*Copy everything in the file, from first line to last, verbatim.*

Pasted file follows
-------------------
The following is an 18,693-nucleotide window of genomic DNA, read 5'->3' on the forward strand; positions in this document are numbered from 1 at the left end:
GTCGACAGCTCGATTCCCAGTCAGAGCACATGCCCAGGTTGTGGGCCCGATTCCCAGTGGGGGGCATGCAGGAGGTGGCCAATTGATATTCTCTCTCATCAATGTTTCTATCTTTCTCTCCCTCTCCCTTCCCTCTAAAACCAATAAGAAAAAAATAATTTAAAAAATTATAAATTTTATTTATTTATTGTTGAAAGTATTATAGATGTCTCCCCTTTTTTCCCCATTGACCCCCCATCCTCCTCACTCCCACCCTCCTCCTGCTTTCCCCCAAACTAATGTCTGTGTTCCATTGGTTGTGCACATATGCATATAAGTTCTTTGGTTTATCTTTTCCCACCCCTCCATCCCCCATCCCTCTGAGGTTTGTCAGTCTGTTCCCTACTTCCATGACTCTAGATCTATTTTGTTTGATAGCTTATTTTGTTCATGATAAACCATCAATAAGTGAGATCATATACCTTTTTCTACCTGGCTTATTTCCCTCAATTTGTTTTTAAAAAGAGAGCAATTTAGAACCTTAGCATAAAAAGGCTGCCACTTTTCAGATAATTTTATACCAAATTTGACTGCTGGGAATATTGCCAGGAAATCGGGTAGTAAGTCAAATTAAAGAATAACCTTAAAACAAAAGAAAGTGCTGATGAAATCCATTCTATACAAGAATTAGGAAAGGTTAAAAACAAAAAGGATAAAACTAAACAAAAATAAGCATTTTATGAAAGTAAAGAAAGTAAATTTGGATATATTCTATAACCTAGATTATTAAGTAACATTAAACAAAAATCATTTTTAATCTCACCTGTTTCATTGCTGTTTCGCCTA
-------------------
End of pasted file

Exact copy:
The following is an 18,693-nucleotide window of genomic DNA, read 5'->3' on the forward strand; positions in this document are numbered from 1 at the left end:
GTCGACAGCTCGATTCCCAGTCAGAGCACATGCCCAGGTTGTGGGCCCGATTCCCAGTGGGGGGCATGCAGGAGGTGGCCAATTGATATTCTCTCTCATCAATGTTTCTATCTTTCTCTCCCTCTCCCTTCCCTCTAAAACCAATAAGAAAAAAATAATTTAAAAAATTATAAATTTTATTTATTTATTGTTGAAAGTATTATAGATGTCTCCCCTTTTTTCCCCATTGACCCCCCATCCTCCTCACTCCCACCCTCCTCCTGCTTTCCCCCAAACTAATGTCTGTGTTCCATTGGTTGTGCACATATGCATATAAGTTCTTTGGTTTATCTTTTCCCACCCCTCCATCCCCCATCCCTCTGAGGTTTGTCAGTCTGTTCCCTACTTCCATGACTCTAGATCTATTTTGTTTGATAGCTTATTTTGTTCATGATAAACCATCAATAAGTGAGATCATATACCTTTTTCTACCTGGCTTATTTCCCTCAATTTGTTTTTAAAAAGAGAGCAATTTAGAACCTTAGCATAAAAAGGCTGCCACTTTTCAGATAATTTTATACCAAATTTGACTGCTGGGAATATTGCCAGGAAATCGGGTAGTAAGTCAAATTAAAGAATAACCTTAAAACAAAAGAAAGTGCTGATGAAATCCATTCTATACAAGAATTAGGAAAGGTTAAAAACAAAAAGGATAAAACTAAACAAAAATAAGCATTTTATGAAAGTAAAGAAAGTAAATTTGGATATATTCTATAACCTAGATTATTAAGTAACATTAAACAAAAATCATTTTTAATCTCACCTGTTTCATTGCTGTTTCGCCTA